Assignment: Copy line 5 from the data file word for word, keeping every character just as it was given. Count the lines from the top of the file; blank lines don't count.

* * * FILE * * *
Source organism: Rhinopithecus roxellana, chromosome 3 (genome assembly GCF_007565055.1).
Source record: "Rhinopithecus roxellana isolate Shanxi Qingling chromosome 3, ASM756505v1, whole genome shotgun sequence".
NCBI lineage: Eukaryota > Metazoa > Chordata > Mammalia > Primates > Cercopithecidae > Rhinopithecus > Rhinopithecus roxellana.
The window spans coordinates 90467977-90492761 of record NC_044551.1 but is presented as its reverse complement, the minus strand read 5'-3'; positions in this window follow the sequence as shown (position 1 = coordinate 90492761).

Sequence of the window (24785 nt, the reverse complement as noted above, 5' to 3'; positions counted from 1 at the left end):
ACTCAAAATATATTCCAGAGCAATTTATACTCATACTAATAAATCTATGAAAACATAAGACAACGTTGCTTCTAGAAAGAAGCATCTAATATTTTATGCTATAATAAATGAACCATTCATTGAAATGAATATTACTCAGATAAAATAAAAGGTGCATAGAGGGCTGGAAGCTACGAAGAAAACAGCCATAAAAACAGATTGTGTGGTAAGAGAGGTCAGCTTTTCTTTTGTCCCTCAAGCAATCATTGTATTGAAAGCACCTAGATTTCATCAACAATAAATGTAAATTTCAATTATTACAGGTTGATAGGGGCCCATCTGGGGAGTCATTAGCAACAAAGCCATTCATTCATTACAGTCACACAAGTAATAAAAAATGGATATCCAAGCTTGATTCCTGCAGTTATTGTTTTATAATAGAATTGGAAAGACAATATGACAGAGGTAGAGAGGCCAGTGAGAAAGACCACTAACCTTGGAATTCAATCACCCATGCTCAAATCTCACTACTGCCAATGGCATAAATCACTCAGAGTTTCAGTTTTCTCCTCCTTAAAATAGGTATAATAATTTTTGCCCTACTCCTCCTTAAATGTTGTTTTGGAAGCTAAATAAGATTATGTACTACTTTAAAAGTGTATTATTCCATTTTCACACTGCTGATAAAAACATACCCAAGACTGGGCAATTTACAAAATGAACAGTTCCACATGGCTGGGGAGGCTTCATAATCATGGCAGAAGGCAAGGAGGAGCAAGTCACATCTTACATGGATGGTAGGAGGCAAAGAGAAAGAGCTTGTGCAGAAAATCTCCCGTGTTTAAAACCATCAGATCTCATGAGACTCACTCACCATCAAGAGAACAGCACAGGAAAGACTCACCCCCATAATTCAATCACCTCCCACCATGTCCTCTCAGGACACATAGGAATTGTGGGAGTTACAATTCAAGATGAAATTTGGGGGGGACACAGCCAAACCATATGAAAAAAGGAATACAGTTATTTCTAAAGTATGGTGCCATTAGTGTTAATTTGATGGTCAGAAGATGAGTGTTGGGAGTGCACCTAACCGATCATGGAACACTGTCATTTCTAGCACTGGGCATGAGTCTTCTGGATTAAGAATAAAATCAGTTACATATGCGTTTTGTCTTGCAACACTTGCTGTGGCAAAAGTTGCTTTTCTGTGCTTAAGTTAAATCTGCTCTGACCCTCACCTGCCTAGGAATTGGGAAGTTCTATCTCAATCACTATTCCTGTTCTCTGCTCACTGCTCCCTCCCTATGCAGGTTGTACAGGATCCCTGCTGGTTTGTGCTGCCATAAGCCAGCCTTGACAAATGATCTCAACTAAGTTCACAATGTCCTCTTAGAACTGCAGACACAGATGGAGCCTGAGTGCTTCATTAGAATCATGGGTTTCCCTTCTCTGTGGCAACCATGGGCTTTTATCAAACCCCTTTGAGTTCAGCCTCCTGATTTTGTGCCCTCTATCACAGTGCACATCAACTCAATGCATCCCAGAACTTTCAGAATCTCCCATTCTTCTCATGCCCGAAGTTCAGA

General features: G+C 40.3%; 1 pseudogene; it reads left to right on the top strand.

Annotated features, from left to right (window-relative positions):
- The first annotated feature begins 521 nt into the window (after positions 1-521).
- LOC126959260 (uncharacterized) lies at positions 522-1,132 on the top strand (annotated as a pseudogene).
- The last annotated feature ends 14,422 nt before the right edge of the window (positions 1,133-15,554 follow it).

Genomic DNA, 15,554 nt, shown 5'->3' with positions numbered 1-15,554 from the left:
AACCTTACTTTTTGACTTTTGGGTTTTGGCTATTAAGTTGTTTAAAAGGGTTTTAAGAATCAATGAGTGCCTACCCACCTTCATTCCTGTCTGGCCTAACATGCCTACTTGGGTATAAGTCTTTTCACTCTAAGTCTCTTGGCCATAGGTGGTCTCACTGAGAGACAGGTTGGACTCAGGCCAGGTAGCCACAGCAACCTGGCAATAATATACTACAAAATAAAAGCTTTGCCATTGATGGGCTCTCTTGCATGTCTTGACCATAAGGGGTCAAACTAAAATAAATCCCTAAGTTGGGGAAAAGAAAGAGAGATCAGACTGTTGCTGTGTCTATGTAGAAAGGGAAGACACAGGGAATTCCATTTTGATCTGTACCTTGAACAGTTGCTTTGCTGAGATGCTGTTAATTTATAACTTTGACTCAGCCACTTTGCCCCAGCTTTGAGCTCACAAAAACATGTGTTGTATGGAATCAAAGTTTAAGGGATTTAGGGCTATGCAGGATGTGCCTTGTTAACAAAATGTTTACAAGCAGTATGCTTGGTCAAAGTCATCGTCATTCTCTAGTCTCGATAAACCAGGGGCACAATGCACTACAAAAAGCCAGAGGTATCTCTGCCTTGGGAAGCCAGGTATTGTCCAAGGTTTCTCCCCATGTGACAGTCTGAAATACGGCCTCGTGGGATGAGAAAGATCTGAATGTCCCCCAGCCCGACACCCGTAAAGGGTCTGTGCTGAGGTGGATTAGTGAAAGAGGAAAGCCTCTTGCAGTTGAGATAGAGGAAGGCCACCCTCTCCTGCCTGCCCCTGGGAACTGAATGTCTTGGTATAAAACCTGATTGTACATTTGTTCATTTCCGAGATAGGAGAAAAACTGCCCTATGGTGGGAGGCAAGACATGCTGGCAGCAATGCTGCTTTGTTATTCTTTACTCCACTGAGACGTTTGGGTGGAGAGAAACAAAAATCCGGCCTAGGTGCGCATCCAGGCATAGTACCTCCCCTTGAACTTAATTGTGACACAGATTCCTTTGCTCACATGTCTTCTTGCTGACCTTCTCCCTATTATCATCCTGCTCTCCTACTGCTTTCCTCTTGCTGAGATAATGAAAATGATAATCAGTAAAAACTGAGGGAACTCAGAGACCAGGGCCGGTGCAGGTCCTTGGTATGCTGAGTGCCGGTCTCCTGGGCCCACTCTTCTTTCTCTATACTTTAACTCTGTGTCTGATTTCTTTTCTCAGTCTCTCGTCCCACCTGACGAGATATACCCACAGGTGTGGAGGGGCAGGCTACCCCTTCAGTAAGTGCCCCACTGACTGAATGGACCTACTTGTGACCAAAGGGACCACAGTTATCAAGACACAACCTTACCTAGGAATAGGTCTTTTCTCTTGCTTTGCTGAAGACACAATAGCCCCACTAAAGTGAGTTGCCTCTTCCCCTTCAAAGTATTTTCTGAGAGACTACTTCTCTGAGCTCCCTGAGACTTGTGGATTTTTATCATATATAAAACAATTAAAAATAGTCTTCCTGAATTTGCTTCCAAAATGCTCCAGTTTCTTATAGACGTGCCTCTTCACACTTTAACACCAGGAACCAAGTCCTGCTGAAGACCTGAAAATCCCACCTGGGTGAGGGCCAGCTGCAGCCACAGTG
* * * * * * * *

Sequence of the window (24785 nt, the reverse complement as noted above, 5' to 3'; positions counted from 1 at the left end):